Each step of the digital campaigns seems to have been orchestrated by a human working from a computer terminal. To be sure, we know that the Internet Research Agency’s deception campaigns altogether enjoyed broad reach and were viewed by many Americans; more than 126 million of us may have unwittingly viewed the Russians’ egregious and misleading content on Facebook alone. And if Cambridge Analytica did indeed make use of the rich trove of sensitive data it acquired from Aleksandr Kogan’s firm Global Science Research, Cambridge Analytica’s content too likely reached tens of millions of American voters. But because their digital messaging was largely controlled directly by a bottleneck of human propagators, its spread necessarily was relatively uncoordinated and ad hoc.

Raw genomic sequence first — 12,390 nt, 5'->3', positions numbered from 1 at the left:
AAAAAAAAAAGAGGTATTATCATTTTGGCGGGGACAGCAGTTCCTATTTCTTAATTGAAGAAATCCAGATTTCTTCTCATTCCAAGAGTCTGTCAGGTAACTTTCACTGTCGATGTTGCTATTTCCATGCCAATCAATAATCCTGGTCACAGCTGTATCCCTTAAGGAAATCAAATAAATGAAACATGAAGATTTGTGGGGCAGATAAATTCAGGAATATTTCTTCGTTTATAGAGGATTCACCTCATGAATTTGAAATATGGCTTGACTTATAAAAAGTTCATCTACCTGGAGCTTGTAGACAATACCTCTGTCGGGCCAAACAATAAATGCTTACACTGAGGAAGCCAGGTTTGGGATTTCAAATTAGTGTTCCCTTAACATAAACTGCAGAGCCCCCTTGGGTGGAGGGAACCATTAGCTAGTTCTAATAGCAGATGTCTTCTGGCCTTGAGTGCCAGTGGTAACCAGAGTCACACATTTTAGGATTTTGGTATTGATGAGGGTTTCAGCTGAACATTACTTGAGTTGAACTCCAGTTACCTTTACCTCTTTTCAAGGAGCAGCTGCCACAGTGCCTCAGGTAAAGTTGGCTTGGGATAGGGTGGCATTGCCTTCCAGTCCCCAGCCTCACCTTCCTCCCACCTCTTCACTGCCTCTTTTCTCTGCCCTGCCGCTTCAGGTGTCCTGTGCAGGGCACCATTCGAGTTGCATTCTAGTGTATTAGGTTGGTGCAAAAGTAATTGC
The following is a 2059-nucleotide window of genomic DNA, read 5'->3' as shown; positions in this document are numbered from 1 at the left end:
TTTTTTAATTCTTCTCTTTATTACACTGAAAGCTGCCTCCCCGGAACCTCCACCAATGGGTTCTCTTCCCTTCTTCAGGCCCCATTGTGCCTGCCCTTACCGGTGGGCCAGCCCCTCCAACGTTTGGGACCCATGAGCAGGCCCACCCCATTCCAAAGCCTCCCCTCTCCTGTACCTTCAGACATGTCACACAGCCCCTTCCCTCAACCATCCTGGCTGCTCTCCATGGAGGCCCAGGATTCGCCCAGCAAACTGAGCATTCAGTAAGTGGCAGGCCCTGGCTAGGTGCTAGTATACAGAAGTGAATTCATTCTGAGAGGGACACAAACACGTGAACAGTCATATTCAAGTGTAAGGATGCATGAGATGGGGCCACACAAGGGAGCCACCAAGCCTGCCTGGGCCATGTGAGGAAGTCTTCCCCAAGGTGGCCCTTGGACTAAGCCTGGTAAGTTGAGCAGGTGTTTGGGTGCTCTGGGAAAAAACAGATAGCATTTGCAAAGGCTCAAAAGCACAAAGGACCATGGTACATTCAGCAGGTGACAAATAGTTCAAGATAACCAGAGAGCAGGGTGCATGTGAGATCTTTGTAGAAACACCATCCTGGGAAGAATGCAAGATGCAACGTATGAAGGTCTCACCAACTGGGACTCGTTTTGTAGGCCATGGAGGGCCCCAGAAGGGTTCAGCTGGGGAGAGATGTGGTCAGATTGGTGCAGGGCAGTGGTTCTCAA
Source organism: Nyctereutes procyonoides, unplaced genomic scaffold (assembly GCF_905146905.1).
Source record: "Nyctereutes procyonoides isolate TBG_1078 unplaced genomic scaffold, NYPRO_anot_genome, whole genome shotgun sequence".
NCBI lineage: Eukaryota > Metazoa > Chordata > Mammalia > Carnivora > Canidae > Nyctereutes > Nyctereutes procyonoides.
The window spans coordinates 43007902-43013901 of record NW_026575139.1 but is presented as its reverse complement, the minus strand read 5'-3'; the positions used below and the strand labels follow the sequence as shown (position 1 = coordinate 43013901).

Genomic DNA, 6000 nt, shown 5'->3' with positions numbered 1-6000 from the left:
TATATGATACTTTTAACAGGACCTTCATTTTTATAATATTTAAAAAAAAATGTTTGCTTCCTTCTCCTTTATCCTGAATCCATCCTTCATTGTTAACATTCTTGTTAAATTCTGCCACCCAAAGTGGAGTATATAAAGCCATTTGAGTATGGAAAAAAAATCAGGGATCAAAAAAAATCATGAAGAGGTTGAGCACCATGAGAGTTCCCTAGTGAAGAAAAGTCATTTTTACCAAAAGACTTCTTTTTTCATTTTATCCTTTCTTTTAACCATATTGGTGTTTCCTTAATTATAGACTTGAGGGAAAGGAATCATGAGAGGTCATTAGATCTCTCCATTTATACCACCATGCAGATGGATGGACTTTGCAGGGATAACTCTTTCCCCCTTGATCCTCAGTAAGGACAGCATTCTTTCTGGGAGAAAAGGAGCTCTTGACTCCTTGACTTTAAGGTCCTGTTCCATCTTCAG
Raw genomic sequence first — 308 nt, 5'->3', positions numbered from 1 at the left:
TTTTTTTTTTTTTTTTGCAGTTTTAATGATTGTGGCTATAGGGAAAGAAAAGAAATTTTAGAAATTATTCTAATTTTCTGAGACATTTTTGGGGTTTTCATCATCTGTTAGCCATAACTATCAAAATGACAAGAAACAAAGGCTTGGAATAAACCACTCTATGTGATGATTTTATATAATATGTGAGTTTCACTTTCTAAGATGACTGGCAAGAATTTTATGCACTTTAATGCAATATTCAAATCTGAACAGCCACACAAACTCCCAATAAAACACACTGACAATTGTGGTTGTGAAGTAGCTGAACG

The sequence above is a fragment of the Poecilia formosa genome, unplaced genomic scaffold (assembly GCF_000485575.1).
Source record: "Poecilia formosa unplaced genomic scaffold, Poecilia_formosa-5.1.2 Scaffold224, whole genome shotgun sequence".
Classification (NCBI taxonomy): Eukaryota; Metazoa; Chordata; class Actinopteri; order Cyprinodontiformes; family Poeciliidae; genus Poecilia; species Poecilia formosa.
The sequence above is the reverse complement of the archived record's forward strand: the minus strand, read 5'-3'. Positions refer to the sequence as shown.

As the industry increasingly integrates artificial intelligence into digital advertising, however, disinformation operations and legitimate political communications will gradually become concerted, automatic and seamless. The real innovation in digital marketing — and the type of thing that the United States Congress and American voters should be particularly concerned about — is the execution of disinformation that operates at real scale. Where there were once a couple dozen human operators stitching together a few divisive messages during working hours in Moscow to pick at the digital halls of our democracy, there will soon be countless A.I. systems testing and probing a plethora of content on a vast field of social media user audiences that are highly segmented by race, ethnicity, gender, location, socioeconomic class and political leaning. We can expect advisory firms like Cambridge Analytica, the Russians and other participants — not to mention our own political parties themselves — to pounce on this new vector for political messaging and take direct aim at our open political discourse.